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Why Trump wants to move his trial from D.C. to West Virginia

AILSA CHANG, HOST:

The latest criminal case against former President Trump for allegedly conspiring to overturn the 2020 election is set to be tried in Washington, D.C. But Trump and his legal team have said they want the trial - if there is a trial - to be moved to West Virginia. Here's what his attorney, John Lauro, told my colleague Sacha Pfeiffer on this program earlier this week when she asked him, why was that?

(SOUNDBITE OF ARCHIVED NPR BROADCAST)

JOHN LAURO: We're looking for a jury that will be more balanced. And West Virginia was a state that was more evenly divided.

CHANG: Now, it's very unlikely that a request to move the trial to West Virginia would be granted. But to talk more about West Virginia's political leanings, we have Hoppy Kercheval on the line. He's a longtime radio broadcaster in the state who hosts the program "Talkline" on West Virginia Metro News. Welcome, Hoppy.

HOPPY KERCHEVAL: Thanks, Ailsa. Thanks for having me. I appreciate it.

CHANG: You know, first, we should know upfront that you are very much not a supporter of Trump. In fact, you think he's, quote, "disqualified himself" because of what happened after the 2020 presidential election. But I want to unpack his lawyer's claims a bit more. Lauro says that West Virginia was a state that was more evenly divided than, say, the population in Washington, D.C. How does that claim square with how your state voted in 2020?

KERCHEVAL: He's right in that it's more evenly divided than Washington, D.C., because 95% of the people in Washington voted for Joe Biden. But it's not very evenly divided the other way. I mean, this is a state that Donald Trump won with almost 70% of the vote in 2016 and 2020. If he ran again today, despite the indictments, he would easily carry West Virginia.

CHANG: And explain to listeners why you think Trump is so popular in West Virginia.

KERCHEVAL: One of the reasons is demographics. West Virginia is a largely white, 90% white working class state. Second of all, it's a pro-energy state with coal and natural gas. And Donald Trump has spoken very positively about those industries. And Donald Trump campaigned in West Virginia.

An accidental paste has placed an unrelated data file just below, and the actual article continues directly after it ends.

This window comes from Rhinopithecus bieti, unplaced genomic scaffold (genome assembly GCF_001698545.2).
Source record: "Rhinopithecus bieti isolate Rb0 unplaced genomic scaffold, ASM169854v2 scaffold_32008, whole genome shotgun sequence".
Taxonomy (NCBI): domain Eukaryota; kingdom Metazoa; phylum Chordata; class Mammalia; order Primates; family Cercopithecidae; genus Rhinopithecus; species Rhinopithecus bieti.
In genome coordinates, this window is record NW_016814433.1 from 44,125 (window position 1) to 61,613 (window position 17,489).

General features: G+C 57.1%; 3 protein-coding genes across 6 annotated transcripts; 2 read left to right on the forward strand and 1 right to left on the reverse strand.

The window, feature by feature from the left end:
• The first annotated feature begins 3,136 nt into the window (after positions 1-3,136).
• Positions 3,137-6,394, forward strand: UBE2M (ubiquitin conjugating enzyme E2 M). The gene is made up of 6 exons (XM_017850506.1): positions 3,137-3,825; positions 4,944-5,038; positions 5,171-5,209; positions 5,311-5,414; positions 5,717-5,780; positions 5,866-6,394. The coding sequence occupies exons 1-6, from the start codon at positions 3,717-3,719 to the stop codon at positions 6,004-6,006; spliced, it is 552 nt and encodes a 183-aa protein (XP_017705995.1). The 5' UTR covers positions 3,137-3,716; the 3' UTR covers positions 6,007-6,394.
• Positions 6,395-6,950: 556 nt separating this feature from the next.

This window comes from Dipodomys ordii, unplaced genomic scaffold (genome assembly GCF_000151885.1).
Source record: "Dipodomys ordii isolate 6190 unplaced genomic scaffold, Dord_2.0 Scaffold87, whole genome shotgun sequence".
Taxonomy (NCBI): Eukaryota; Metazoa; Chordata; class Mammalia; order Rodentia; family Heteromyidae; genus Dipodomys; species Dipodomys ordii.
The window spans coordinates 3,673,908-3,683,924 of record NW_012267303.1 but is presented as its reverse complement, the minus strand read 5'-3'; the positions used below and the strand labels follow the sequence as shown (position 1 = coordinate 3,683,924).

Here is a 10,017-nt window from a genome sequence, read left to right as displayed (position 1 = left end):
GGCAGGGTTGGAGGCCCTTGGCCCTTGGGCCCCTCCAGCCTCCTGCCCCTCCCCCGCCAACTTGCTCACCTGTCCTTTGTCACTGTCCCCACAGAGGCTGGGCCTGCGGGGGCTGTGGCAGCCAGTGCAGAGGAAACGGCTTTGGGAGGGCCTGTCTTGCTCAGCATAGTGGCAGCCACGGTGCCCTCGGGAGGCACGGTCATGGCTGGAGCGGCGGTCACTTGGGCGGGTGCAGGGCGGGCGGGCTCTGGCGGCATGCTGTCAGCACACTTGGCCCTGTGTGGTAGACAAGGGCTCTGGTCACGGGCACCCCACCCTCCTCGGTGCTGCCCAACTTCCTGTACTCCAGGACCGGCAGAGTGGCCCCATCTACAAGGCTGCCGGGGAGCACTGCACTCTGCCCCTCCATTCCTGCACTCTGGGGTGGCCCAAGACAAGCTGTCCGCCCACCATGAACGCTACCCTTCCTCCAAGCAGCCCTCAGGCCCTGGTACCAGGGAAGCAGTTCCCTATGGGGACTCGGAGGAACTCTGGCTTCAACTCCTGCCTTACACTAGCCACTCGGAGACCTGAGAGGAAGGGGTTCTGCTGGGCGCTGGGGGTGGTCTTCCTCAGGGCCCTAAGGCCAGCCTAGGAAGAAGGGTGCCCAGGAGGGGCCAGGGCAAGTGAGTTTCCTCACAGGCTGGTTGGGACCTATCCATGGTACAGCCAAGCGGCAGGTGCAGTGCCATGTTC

CHANG: What about the judiciary? What can you tell us about the makeup of the federal judiciary there?

KERCHEVAL: There are a number of federal judges here who have been around for a good while who have largely been appointed by Democrats, but each of them has a good reputation of being fair. I think that whoever was on trial could expect a fair hearing before any of these judges in West Virginia.

CHANG: Tell me about some of the conversations that you've been having with many of your listeners about Trump as they're processing this news that he's now facing three indictments.

KERCHEVAL: Well, some of it - I host a daily talk show, and some of those conversations have been pretty testy, I must tell you.

CHANG: I imagine so.

KERCHEVAL: Because, again, there's many, many people in West Virginia who are supportive of Donald Trump. They feel like, as you - I'm sure you have heard, that there's this two-tiered justice system. And there are a lot of folks who just feel like that West Virginia was doing better under Donald Trump than under Joe Biden. I saw a poll the other day, New York Times and Siena, that said that 35% of those who support Donald Trump are just unwavering. And I would say in West Virginia, that number is even higher. I would say that number is closer to 60%. So he could be indicted. You know, he's indicted three times. He could be indicted 33 times. And the more he gets indicted, the more entrenched his support gets in many parts of West Virginia.

CHANG: That was Hoppy Kercheval. He hosts the program "Talkline" on West Virginia Metro News. Thank you so much, Hoppy.

KERCHEVAL: It's my pleasure. Thanks for asking me. Transcript provided by NPR, Copyright NPR.

NPR transcripts are created on a rush deadline by an NPR contractor. This text may not be in its final form and may be updated or revised in the future. Accuracy and availability may vary. The authoritative record of NPR’s programming is the audio record.

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